Besides the 12 photographers who had met them at the London Airport, there were — of course — the fans. “Mostly fellas,”’ says Diana, “from 16 on up. Mostly members of the Motown Appreciation Society.” The scope of British appreciation for Detroit’s Negro recording artists has hardly been cataloged here, but it is indicated strongly from time to time in the weekly British fan newspapers that follow every Beatle, Rolling Stone, Animal, Kink and (Gerry and the) Pacemakers of the current burgeoning crop of English rock-and-rollers. The Hitsville company is a favorite of British fans, and occasionally their weeklies will take a look at one or all of Hitsville’s stars. Recently one paper ran a center-spread story that shouted, “This was the year of Tamla-Motown” (the names are of two Hitsville labels).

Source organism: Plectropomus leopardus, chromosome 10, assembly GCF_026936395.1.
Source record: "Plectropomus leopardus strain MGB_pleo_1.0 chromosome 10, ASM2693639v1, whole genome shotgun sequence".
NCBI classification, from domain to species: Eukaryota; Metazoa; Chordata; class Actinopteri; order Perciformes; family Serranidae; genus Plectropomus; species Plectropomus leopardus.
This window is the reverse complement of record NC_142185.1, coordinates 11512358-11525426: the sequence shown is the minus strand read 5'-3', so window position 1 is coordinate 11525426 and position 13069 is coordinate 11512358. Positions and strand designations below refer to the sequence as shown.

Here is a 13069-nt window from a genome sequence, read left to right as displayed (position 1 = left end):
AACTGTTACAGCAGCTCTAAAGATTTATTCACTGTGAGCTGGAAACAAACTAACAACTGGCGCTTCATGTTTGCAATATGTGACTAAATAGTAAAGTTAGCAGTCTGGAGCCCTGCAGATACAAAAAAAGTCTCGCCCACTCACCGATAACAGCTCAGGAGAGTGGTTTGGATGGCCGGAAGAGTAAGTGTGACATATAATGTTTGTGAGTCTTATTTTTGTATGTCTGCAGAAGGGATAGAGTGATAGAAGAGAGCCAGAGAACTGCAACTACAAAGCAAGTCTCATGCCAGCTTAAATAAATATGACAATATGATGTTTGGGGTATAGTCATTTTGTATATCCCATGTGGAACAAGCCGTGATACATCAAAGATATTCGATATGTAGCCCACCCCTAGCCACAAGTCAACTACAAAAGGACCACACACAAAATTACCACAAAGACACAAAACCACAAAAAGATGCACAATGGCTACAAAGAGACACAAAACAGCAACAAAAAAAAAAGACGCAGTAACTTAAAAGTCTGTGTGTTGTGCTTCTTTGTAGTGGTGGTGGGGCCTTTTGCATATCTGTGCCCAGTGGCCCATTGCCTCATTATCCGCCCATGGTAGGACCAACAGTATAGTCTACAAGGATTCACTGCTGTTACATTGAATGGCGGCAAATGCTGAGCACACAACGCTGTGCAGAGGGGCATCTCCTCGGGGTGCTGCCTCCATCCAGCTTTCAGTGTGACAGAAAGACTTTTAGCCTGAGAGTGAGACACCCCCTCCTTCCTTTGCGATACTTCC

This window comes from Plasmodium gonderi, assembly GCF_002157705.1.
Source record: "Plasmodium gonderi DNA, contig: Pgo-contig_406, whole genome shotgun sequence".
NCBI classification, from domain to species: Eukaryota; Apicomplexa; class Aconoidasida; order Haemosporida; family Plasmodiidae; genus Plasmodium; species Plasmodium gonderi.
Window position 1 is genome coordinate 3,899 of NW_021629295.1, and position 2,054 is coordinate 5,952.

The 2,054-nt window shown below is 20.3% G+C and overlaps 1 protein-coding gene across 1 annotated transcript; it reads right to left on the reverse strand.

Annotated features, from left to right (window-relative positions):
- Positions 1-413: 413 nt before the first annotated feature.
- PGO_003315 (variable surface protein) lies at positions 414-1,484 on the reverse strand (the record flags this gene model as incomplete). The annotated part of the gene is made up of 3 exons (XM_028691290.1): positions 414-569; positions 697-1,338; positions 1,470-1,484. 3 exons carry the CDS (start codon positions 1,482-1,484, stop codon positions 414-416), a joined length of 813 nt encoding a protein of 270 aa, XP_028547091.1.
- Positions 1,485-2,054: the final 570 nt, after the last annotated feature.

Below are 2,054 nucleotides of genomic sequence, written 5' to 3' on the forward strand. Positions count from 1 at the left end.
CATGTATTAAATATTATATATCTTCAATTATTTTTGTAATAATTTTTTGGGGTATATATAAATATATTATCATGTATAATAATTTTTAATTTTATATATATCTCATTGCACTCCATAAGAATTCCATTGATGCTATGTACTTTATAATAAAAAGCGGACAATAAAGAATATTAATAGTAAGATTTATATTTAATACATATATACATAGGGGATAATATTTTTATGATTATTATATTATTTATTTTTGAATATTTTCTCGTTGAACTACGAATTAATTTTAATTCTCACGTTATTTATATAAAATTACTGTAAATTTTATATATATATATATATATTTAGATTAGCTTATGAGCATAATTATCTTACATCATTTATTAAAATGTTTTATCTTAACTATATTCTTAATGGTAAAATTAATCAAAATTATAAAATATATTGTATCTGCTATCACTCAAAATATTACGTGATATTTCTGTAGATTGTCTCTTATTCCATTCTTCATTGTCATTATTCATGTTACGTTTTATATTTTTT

At last look, ‘‘Baby Love” was climbing the ladder of phonographic success in such remote points as Singapore and Australia. And while that was happening, Florence Ballard (in a piled-high hairdo, the most mischievous looking Supreme) was telling her two colleagues and a newspaper reporter how much she enjoyed doing British TV. “They rehearse everything, they take plenty of time, they don’t just do things spur-of-the-moment they way they do over here.”
And Mary Wilson, hair tumbling onto her cheeks from both directions (as prearranged), talked with Diana Ross about their disappointment in Belgium. “It was ugly, dready, dull.”
“They were so thrilled over the one expressway they were building,” Diana said. ‘I wanted to tell them how many expressways we have over here.”